• Write Home Soon: A Brief History of Military Family Correspondence
    Collage of images related to military mail

    When I was 10, I decided to run away from home. I packed a bag, made a sack lunch for the journey (which was all the way to my favorite hiding spot just behind the carport), and wrote my mom a good-bye letter. I don’t remember exactly what I wrote, but I do remember including an address where she could send me mail:

    Heather’s New Home

    End of the Carport

    Atwater, California

    Even then, I didn’t want to leave home without someone knowing how to reach me. In fact, I desperately awaited the first note from my Mom, which I was sure would say how much she missed me and wanted me to come home.

    That yearning for connection I felt as a child led me to the military. Though my time as an airman in the U.S. Air Force is one of my proudest achievements, every moment I spent away from the people I loved was painful.

    This need for contact with our families while separated is nothing new. A look through military history offers examples of the challenges service members and their families faced to stay in touch.

  • (When You Aren't) Home for the Holidays
    Photo courtesy of Tim Hoyt

    Being deployed during the holidays puts extra stress on service members who can’t be with family during this special time of year. In this blog post, the National Center for Telehealth and Technology shared suggestions from coworkers who have been there.

    Service members are often away from home during the winter holidays. How do they handle being away during this festive time from families and friends? I asked six coworkers here at the National Center for Telehealth & Technology (T2) who served, and their advice for others was to acknowledge the holiday — and keep busy.

    “The best suggestion is probably just to get out of your bunk and go do something,” said Tim Hoyt, an Army psychologist embedded with a unit in Afghanistan. “The patients I saw who were depressed, were the ones who just stayed in their bunks and tried to ignore the holiday altogether.”

  • ICYMI: Hot-topic Blogs of 2016

    Throughout 2016, the Defense Centers of Excellence for Psychological Health and Traumatic Brain Injury (DCoE), National Center for Telehealth and Technology, AfterDeployment, Real Warriors Campaign and A Head for the Future addressed many issues related to psychological health and traumatic brain injury on their respective blogs.

    These articles featured ways to prevent, recognize and treat depression, posttraumatic stress disorder (PTSD), or traumatic brain injury (TBI); tips for better sleep; how to manage sports injuries; and more.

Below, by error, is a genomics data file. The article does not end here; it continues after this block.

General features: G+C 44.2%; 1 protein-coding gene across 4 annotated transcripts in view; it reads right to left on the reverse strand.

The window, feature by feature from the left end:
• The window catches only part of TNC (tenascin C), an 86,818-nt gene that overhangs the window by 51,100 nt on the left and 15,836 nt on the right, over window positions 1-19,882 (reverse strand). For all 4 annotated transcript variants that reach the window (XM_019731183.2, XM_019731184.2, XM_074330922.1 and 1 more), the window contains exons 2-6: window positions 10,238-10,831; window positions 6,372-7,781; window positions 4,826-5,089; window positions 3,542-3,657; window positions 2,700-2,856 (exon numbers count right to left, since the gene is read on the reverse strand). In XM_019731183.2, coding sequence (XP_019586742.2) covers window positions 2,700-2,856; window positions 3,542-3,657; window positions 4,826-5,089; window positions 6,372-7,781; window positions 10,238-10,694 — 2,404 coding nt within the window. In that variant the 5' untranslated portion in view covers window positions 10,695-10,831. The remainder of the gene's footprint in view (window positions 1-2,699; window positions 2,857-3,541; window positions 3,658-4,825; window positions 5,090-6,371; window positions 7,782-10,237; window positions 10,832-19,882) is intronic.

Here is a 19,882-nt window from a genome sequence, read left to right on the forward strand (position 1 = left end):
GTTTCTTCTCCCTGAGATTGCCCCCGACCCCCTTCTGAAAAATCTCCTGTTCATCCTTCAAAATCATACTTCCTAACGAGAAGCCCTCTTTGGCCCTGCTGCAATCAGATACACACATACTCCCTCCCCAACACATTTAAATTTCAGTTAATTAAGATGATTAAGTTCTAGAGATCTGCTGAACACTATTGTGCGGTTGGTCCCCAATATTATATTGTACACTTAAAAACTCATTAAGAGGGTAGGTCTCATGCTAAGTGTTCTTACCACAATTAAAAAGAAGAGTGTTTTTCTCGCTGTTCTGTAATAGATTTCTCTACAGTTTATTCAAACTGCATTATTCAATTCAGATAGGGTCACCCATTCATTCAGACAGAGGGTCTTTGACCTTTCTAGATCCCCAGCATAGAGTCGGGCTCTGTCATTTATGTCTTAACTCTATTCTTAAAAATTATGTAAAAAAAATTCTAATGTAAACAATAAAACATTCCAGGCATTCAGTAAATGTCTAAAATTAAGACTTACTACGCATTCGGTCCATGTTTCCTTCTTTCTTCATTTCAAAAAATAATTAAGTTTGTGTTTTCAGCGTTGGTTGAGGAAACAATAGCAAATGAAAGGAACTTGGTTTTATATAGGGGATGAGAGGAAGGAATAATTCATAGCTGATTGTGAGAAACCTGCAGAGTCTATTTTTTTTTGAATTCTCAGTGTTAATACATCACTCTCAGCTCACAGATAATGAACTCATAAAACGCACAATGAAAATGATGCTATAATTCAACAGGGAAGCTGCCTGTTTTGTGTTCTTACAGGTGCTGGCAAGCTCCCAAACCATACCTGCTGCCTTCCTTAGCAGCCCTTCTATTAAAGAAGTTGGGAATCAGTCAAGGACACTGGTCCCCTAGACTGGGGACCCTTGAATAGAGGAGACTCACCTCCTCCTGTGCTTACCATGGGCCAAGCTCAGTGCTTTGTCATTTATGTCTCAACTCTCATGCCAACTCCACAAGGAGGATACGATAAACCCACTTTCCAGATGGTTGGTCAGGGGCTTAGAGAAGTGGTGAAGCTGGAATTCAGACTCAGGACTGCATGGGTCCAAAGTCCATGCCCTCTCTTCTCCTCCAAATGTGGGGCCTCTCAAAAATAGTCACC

• 5 Tips to Prevent Holiday Weight Gain
    pies on a table
    U.S. Army photo by Staff Sgt. Timothy D. Hughes

    The holiday season can be a challenge if you are trying to control your weight. But, you can overcome many of these challenges with good self-management tools, according to Dr. Andrew Philip, a health psychologist for the Deployment Health Clinical Center.

    Holiday eating is responsible for much of the weight people gain over the year. Studies show that while individuals tend to only gain 1-2 pounds over the holiday season, that extra weight tends to stay with them and accumulate over the years.

  • To Drink or Not to Drink: Have a Plan
    U.S. Navy photo by Mass Communication Specialist 3rd Class Jonathan Jiang

    Parties and special occasions usually involve games, music and alcoholic beverages. They are times of festivity and fun. For someone concerned about alcohol intake or battling substance abuse, social events may seem threatening. But it is possible to participate in activities that include alcohol.

    Get the Facts about Risky Drinking

    The first step to understanding your alcohol limits is to know the facts, signs and symptoms about alcohol abuse. The Deployment Health Clinical Center gives examples of alcohol misuse and facts about risky driving:

    • Drinking more or for a longer time than you intend
    • Continuing to drink even though it makes you feel depressed or anxious
    • Experiencing symptoms of withdrawal when you don’t drink
  • Tools to Make Deployments Easier
    DoD photo by Sgt. 1st Class Theanne Tangen, U.S. Army National Guard

    Deployment is a unique challenge that almost every military family faces at some point. Military spouses can experience stress, loneliness and even depression. Thankfully, tools for confronting deployment issues are available through AfterDeployment to make times of separation easier.

    As a military spouse, you have a lot on your plate – and if you’re also a parent, you have to balance those challenges with the needs of your children. It’s a tall order, and you often have to juggle all those plates alone if your spouse has regular deployments.

    The stressors are many: financial concerns, worries about a deployed spouse’s safety, frequent moves, social isolation. If you have kids, you also have the added work of being a “single parent” when your spouse is deployed. When your spouse returns home, you’re grateful, but you might also find that getting your family back to normal is harder than you expected.

    The only good thing is, you can anticipate some of these stressors and make sure you’re ready for them. So how can you as a military spouse and/or parent keep mentally fit?

    Read the full AfterDeployment blog and learn deployment strategies to help your loved ones and children build resilience.